Monday, 2 April 2012

Where did Prozac (fluoxetine) come from?

The following summary of the history of Prozac and similar drugs (the SSRIs or Selective Serotonin Reuptake Inhibitors) is adapted from my master’s thesis.[i] I’m biased of course, but I reckon it’s a pretty interesting tale.

      Back in the 1960s, Scottish psychiatrist George Ashcroft found lowered levels of serotonin[ii] in the spinal fluid of depressed patients and cadavers of suicides and hypothesized that depression might be caused by low levels of the neurotransmitter serotonin in the nervous system. Following further investigation, he found this was not a causal relationship and he rescinded the theory.[iii]  In spite of this, the “chemical imbalance theory” of depression, and the suggestion that depression results from a deficiency of serotonin in the brain, continues to be a widely accepted belief in spite of the lack of any supporting scientific evidence.[iv] For more on serotonin, see my next post.

       The serotonin-deficiency hypothesis--supportable or not--was a boon to the pharmaceutical industry because it suggested that depression could be approached as a medical condition or illness with a biological cause, rather than as a result of one’s responses to the ups and downs of everyday life, and therefore medication could be developed to treat it. If consumers could be convinced to buy into a belief that low serotonin levels cause depression, and new antidepressants could be shown to target this low level, the potential for marketing the new drugs would be enormous.

In his book Let Them Eat Prozac, David Healy tells the story of the development of the first “blockbuster” SSRI drug, Prozac (fluoxetine)—an extraordinary case study of successful marketing. Adapted from the antihistamine diphenhydramine (trade name Benadryl) by researchers in the Eli Lilly laboratories, the new product was found to stimulate aggression in rats, which suggested it had some “activating” properties. Lilly was keen to develop a new antidepressant to replace their best-selling (but soon to lose patent rights) tricyclic antidepressant nortriptyline, marketed under the trade name Pamelor, but the new drug did not show efficacy for use with severe depression, causing distress and agitation in patients, nor did it work for schizophrenia, pain relief, hypertension or obesity. Finally, adjuncted with benzodiazepines[v] to quell subjects’ ensuing agitation, it was trialled with a group of five mildly depressed individuals[vi] All five responded positively (although it seems likely that they were also responding to the benzo). It was a small success, but enough to initiate the launch of the next blockbuster drug.

Prozac underwent numerous clinical trials over the next few years, enough of which yielded results adequate (but just barely) for FDA approval[vii] in 1987 (Read footnote vii if you haven't--the implications are interesting.) The marketing team launched the drug with much fanfare onto the American market in 1988 under a one-pill-a-day-fits-everyone banner in an attempt to expand beyond psychiatric prescribing market into the much larger sales arena of general practitioners. Promoted as “a breakthrough drug in the treatment of depression”, Prozac made the cover of Newsweek in 1990.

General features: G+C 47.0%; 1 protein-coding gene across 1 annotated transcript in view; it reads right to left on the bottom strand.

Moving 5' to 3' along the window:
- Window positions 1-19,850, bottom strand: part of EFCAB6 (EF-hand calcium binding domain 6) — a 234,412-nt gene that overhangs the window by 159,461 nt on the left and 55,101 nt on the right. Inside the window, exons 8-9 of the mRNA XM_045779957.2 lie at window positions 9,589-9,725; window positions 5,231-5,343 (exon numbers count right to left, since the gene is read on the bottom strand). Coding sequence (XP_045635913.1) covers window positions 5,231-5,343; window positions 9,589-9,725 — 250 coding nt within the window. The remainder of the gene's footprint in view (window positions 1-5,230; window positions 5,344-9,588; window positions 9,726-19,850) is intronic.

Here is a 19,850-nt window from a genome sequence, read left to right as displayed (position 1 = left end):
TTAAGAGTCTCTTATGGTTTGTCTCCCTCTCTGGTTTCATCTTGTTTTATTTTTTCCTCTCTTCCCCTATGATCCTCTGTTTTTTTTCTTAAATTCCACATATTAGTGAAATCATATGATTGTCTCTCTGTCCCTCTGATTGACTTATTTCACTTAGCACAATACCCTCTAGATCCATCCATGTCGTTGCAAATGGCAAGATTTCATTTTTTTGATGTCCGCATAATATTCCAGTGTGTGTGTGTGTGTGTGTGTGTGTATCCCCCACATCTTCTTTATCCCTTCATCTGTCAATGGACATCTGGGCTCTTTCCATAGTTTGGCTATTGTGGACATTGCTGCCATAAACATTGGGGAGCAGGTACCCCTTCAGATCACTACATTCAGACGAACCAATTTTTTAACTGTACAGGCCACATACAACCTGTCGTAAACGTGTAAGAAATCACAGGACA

Ironically, it took six more years for the drug to pass German regulators for use there, one regulator noting “Considering the benefit and the risk, we think this preparation totally unsuitable for the treatment of depression.” (internal Eli Lilly communication reported in Healy, Let Them Eat Prozac, p. 39). Nevertheless, Prozac proved enormously popular, with sales for that one drug alone accounting for 30% of Eli Lilly’s company profits.[viii] Although the patent for the drug expired in 2001, generic fluoxetine remains a popular antidepressant drug choice for many today.

For more information on psychiatric drugs like Prozac and alternative non-drug ways to understand and resolve depression and other psychological "dis-eases", see my new book Reframing Mental Illness

[ii] Serotonin functions as both a hormone and as a chemical neurotransmitter. Contrary to popular belief, most of the body’s serotonin is found in the digestive tract.
[iii] Ashcroft, G. & Healy, D. (2000). The receptor enters psychiatry. In The Psychopharmachologists III: Interviews by David Healy (pp. 189-2000).
[iv] Leventhal, A. M. & Antonuccio, D.O. (2009). On chemical imbalances, antidepressants, and the diagnosis of depression. Ethical Human Psychology and Psychiatry, 11, 199-214.
[v] tranquilzers
[vi] Breggin, P. (2008) Medication madness: The role of psychiatric drugs in cases of violence, suicide and crime (pp. 247-248).
[vii] The US FDA requires lodgement of two trials demonstrating superiority to placebo; data from unsuccessful trials need not be lodged (Medawar, Hardon, & Herzheimer, 2004). Of Lilly’s three submitted placebo-controlled trials for fluoxetine, one showed no effect, one showed a very small superiority over placebo but inferiority to the TCA imipramine, and the third showed efficacy but had only 11 completers of the 4-week trial (Healy, Let Them Eat Prozac, p. 35). Furthermore, Lilly trial subjects who experienced drug-induced agitation were co-prescribed benzodiazapines during the trials, although this was not reported in published results (Breggin, Medication Madness, pp. 247-248).


  1. Randomly Googled, got here some how. Thanks for your input! :)

  2. And yet to a degree, it works, and not just as a placebo. Personally, I believe depression causes low serotonin and low serotonin inhibits recovery from depression. Those who WOULD overcome their depression have difficulty doing so with improper brain chemistry, so it helps those patients. Those whose depression isn't being overcome are not improved much by fixing the brain chemistry, because the initial problem still subsists.


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